Tummy gap after having a baby

Women's Health Physiotherapy

What is a DRAM?

A DRAM (Diastasis of the Rectus Abdominus Muscle) is an abnormal separation of right and left rectus abdominus muscle. So it is the ‘tummy gap’ that we speak of, often with regard to pregnancy and after having a baby.

A certain amount of separation is common during pregnancy as it allows room for the growing baby.


What factors increase the likelihood of getting a diastasis / tummy gap?

Multiple pregnancies

Large babies

Increased weight of mother

Poor collagen make-up of skin

Chronic constipation

Lots of heavy lifting


What can I do to help my DRAM / tummy gap to heal?

We need to build from the inside out. Exercises should focus on good posture, correct breathing, low tummy and pelvic floor contraction.


Exercises for the first 6-8 weeks after having your baby:


At Evidence-Based Therapy Centre, Chartered Physiotherapist specialising in Women’s Health, – Julianne Woodcock – will teach you appropriate exercises to help such as:


–        Low Tummy Exercise (Transversus Abdominus)

–        Pelvic Tilting

–        Pelvic Floor Exercises


During and after pregnancy we want to avoid as much as possible doming or bulging forwards of the abdominal muscles – this may be noted with activities such as lifting, standing up or getting out of bed.


We need to get our solid foundations first, before looking to our outer muscles. We are looking to work our pelvic floor muscles and low tummy muscles (clinical pilates exercises). In this way we are building inner strength so as to generate tension across our diastasis. By doing global, external muscle exercises like sit ups, we may actually be drawing the rectus abdominal muscles away from each other, thereby actually further increasing our DRAM. We need to look at the whole picture. Breathing correctly, maintaining good posture, having adequate core strength, good lifting technique – all these things are so important in the DRAM story.


Tips for getting out of bed

If we sit straight up from a lying position, we are at risk of this bulging or doming of the abdomen. Instead, aim to roll over onto your side first.

–        Engage lower tummy muscles and pelvic floor, roll over onto your side, grip the edge of the bed, drop your legs down over the side of the bed, gently push yourself up into a seated position using your elbow and hands. Breathe throughout this movement.


Tips for emptying your bowel

Key tip while emptying your bowel is to breathe throughout. If you hold your breath and push, you are putting a large amount of pressure down onto your pelvic floor and pressure out to your diastasis.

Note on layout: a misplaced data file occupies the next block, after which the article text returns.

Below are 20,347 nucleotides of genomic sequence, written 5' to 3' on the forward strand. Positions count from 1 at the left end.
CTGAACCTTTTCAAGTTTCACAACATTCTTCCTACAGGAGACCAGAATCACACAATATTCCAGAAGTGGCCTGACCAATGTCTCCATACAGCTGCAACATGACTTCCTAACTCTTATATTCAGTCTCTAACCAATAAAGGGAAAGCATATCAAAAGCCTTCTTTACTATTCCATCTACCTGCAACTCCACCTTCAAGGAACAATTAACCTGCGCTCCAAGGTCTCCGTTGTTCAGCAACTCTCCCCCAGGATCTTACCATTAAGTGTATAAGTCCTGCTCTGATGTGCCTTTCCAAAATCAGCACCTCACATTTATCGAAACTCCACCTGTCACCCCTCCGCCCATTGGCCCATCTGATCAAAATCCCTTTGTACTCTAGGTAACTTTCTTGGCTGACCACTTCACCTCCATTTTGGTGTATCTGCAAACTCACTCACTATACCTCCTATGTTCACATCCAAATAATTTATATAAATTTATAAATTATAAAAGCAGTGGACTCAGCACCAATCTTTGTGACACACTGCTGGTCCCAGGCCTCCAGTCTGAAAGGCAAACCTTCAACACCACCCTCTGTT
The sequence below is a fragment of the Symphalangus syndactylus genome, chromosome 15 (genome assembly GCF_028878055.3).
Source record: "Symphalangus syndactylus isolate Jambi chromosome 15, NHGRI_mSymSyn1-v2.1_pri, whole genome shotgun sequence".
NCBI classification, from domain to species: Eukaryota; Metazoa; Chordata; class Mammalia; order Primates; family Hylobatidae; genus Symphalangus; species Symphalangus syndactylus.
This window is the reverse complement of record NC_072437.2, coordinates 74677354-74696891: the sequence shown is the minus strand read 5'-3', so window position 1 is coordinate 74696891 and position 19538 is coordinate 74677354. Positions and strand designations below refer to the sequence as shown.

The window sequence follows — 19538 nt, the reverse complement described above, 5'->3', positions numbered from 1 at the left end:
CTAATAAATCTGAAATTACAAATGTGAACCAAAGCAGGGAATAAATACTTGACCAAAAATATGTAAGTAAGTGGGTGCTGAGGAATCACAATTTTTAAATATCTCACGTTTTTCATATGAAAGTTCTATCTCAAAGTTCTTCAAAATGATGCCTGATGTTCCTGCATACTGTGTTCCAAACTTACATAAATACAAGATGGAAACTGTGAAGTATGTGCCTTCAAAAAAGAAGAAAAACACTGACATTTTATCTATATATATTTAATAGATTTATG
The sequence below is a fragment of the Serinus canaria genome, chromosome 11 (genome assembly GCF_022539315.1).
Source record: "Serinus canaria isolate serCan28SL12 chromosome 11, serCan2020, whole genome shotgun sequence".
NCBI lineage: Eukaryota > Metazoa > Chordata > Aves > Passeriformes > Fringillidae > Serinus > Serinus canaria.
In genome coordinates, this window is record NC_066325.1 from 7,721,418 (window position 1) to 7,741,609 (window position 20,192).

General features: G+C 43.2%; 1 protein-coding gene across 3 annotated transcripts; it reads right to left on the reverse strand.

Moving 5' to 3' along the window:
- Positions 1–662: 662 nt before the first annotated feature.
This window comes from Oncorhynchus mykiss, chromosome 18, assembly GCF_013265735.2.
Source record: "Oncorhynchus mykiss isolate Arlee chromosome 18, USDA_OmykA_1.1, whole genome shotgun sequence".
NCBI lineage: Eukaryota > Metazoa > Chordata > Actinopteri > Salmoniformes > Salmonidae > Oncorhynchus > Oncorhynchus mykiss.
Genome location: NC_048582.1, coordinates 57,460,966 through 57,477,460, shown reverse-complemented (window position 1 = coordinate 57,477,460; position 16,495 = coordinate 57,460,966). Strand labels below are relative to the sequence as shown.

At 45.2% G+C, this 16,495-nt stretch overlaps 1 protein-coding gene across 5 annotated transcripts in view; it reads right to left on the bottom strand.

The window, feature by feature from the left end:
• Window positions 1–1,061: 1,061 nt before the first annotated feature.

Sit with both feet flat on the floor, lean forwards. Lean your forearms on your thighs or cross your hands across your lower tummy giving gentle support to your abdomen. Try to avoid straining if possible as this will increase the pressure on the diastasis.


Tips for lifting

Lifting can be a difficulty especially if you have a toddler. Lifting with poor technique can further increase your diastasis along with putting strain on your pelvic floor. If you need to lift something – perform a ‘knack’ – which is a pelvic floor squeeze before you lift. Engage lower tummy muscles, and breathe out as you lift. This will help avoid undue downward pressure on your pelvic floor and will help avoid increasing your diastasis.


Tips on posture

Having good posture is important so as to limit the pressures put on your back. Also having good posture ensures tummy muscles are supporting your middle.


Sitting: Sit with your bum right back in the chair and your back fully supported. If sitting unsupported, slouching will stop your tummy muscles working, and sitting very tall will cause strain on your low back. Aim to sit half way between these two positions, in an upright but comfortable position.


Standing: Stand up tall, imagine your head is a helium balloon! Gently draw in your lower tummy muscles to give you a ‘strong position’. This is particularly important when you are holding and carrying your baby.


Tips on return to exercise after having a baby

A Chartered physiotherapist can teach you exercises to help ensure a safe return to exercise. Going for gentle walks if you are comfortable to do so can also be helpful.


It is advisable to consult a Women’s Health Physiotherapist:

When progressing to higher level exercises

If there is doming of your abdominal muscles when exercising

If exercise causes discomfort

If you still have a tummy gap 8 week after having your baby


To book an appointment for Women’s Health Physiotherapy

If you would like to address your diastasis you can all Evidence-Based Therapy Centre today on 091 727777 and make an appointment to see our Women’s Health Physiotherapist – Sylvia Farrell. You can also get in touch via the contact page.

She will carry out an individual assessment and set you on the road to recovery. Ante and Post-Natal Clinical Pilates Classes are also a great way of complementing your rehabilitation.